The second depiction of Abraham being thrown into the burning furnace is found in the Leipzig Mahzor which was composed sometime around the year 1320. The Mahzor, located at the Leipzig University Library, shows the hand of God himself rescuing Abraham from the burning furnace.
The third depiction appears in the Barcelona Hagaddah, a Passover Haggadah composed in Barcelona around the year 1320: King Nimrod is again shown ordering his subjects to throw Abraham into the burning furnace. Once more, winged angels intervene to ensure Abraham is not consumed by the flames.
Abraham’s rescue from the burning furnace is not the only scene to be illustrated by these medieval artists. A few hundred years later we find an even more notable scene, perhaps the most famous episode in the the Hebrew Bible – the Binding of Isaac.
The Italian mohel, Matsliah Yehiel Ben Moshe David, maintained a register of his work for over fifty years. The first entry in this register, known as a Pinkas HaMohel, was logged during the Hebrew calendar year 5552 (corresponding to the year 1792 in the Gregorian calendar) and the last is dated 5604 (1844). Most of the register is dedicated to recordings of the circumcision ceremonies he conducted over this period lasting more than fifty years.
The register entries are consistent and contain the dates on which the mohel circumcised the eight-day-old infants; the names of their fathers; each child’s place of birth (e.g. ‘Parme’ – the Italian city Parma); who held the baby on his lap during the circumcision (the godfather or sandak); and who served as kvatter (the person appointed to carry the child to be circumcised). The mohel then recorded the baby’s name, add the blessing: “May he enter into Torah, into marriage, and into good deeds, and so may it be Your will, let us say, Amen.”
Aside from these records of his work, referred to by the register’s owner as Peratim (particulars), the register also consists of a few songs and prayers for the circumcision ceremony, pictures of scenes from the Bible and an “Introduction to the particulars”. The first picture in the register is of the Binding of Isaac. The association here is a curious one: In the Book of Genesis, the Binding of Isaac appears after the covenant between God and Abraham had already been made. Isaac should have already been circumcised by that time.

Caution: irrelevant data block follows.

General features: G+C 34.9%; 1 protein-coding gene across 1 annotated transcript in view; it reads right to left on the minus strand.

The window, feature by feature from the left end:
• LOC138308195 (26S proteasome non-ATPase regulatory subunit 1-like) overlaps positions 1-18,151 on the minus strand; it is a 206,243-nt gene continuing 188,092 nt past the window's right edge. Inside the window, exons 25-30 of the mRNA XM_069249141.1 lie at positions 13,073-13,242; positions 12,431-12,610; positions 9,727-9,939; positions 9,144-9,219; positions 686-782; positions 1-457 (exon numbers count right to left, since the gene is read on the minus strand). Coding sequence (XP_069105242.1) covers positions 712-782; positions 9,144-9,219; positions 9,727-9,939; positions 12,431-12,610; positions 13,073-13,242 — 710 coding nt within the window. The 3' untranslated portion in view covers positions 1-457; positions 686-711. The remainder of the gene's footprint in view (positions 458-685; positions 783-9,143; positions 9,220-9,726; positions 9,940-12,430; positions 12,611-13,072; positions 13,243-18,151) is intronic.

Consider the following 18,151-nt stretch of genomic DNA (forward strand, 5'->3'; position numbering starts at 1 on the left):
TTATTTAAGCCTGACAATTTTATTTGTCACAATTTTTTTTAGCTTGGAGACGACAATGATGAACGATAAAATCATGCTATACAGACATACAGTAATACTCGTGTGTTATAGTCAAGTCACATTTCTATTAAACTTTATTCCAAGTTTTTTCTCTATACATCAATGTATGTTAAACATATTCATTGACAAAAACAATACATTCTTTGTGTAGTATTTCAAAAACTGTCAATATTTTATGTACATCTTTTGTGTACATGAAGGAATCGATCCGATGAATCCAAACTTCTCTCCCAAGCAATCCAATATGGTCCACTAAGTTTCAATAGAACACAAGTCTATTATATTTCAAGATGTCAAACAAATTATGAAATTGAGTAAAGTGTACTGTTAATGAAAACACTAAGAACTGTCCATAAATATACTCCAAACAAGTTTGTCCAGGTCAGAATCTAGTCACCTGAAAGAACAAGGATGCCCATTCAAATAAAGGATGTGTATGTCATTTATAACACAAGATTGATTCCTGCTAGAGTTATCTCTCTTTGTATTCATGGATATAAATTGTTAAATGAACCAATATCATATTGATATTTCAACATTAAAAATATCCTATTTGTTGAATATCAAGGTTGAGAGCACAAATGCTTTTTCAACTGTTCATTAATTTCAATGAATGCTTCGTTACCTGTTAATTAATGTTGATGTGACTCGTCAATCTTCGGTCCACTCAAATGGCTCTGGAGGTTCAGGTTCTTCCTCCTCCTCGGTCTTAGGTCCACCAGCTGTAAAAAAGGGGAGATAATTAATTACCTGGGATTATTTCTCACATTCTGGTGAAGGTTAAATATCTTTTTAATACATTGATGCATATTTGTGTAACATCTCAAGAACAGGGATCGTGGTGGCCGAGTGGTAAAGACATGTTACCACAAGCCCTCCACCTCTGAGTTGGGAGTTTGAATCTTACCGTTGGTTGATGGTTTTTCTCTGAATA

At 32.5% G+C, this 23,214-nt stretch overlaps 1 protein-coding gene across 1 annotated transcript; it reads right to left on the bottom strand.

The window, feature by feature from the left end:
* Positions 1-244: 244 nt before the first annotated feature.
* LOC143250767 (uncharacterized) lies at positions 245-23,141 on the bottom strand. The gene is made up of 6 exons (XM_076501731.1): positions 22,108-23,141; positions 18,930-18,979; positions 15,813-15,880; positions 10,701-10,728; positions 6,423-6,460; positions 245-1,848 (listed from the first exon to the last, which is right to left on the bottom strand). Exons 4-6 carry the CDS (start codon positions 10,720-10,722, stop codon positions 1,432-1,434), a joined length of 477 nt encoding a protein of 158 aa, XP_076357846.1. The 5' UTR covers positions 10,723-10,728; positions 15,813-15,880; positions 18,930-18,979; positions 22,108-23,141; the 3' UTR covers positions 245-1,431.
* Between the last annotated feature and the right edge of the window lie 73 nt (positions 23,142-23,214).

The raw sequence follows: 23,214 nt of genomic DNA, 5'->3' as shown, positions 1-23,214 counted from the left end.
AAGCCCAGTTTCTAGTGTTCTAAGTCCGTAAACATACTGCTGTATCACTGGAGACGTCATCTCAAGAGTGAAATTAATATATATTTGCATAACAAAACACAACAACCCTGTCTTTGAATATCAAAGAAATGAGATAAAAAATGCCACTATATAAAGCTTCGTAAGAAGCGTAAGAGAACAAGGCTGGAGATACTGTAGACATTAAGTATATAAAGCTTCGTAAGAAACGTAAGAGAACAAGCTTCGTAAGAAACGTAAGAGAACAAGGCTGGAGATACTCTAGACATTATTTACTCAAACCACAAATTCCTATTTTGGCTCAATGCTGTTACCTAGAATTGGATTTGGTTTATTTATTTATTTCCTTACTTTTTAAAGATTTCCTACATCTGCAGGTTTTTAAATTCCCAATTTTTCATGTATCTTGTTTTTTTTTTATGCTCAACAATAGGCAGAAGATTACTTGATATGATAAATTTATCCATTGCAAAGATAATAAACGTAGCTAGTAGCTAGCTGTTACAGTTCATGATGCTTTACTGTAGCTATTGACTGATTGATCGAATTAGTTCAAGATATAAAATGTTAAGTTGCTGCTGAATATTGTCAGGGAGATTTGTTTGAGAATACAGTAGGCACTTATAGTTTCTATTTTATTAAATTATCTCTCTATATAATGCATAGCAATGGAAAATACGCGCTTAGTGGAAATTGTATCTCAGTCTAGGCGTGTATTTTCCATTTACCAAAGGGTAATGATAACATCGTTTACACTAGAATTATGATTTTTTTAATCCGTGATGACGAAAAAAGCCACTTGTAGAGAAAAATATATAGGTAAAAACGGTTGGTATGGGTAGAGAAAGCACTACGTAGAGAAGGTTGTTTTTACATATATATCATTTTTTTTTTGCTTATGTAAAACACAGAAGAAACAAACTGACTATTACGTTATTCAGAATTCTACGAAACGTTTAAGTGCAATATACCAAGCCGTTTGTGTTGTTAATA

This mohel illuminator wasn’t the only one to confuse the Binding of Isaac with the circumcisions of Abraham and Isaac which took place during the covenant between God and Abraham in the earlier Torah portion ‘Lech-Lecha‘ (Genesis 12:1–17:27). In another illustration, which appears in a copy of Sefer Evronot, an even clearer allusion to circumcision is made in the depiction of drops of Isaac’s blood. This work was written and illustrated in Prussia in the Hebrew year of 5476 (1716). Staff members from the National Library’s manuscripts department hypothesized that the illustrations were mainly influenced by what the illustrator may have seen in his own environment, and likely also by various illustrated plaques which would have been common in nearby Christian communities.
“May the Creator who conceived the entire world in His glory be sanctified and exalted. This is the day that the Lord has made; let us rejoice and be glad in it. A day when a new window has opened in the heavens and the streams of our prayers return to their stead. I give thanks before you, King living and eternal, to have been privileged to publish the prayer book of the holy community of Catalonia in an edition adapted to our times and to restore the original splendor and administer the customs of the holy communities that lived and thrived in the Middle Ages in the lands of Catalonia, Valencia and Majorca.”
With these words Dr. Idan Perez begins the Siddur Catalunya—the first complete reconstruction of the lost prayer book once used by the great pre-expulsion sages Nachmanides, Rabenu Yonah Gerondi, and Rabbi Hasdai Crescas, as well the Jewish communities of Catalonia, Valencia and Majorca, then independent kingdoms before their unification under the crown of Aragon and later Spain.
Dr. Perez, now head of the Rare Books Department at the National Library of Israel, worked on the restoration project for three years. The prayer book, which was never printed in its entirety (except as a Mahzor for the High Holy Days), was recreated based on six separate manuscripts. The earliest (a manuscript preserved in the Ginzburg collection in Moscow) dates to around 1352, more than one hundred years before the expulsion. The last of the manuscripts, preserved in Rome in the Biblioteca Casanatense, was copied in the year 1507, less than twenty years after the expulsion. “I didn’t add a single word of my own, everything came from the manuscripts,” he explains.
The first major obstacle facing the restorer was the inaccurate information that appeared in the catalog of the Institute of Microfilmed Hebrew Manuscripts. “Sometimes other rites of prayer were (wrongly) mentioned in the manuscripts as being the Catalan rite (nusach), and the manuscripts that were written in the Catalan rite were marked as other versions. The errors in the catalog stem from the fact that in the past, the information was copied from printed catalogs and not checked, and also because the Catalan prayer rite had not been thoroughly researched until now.”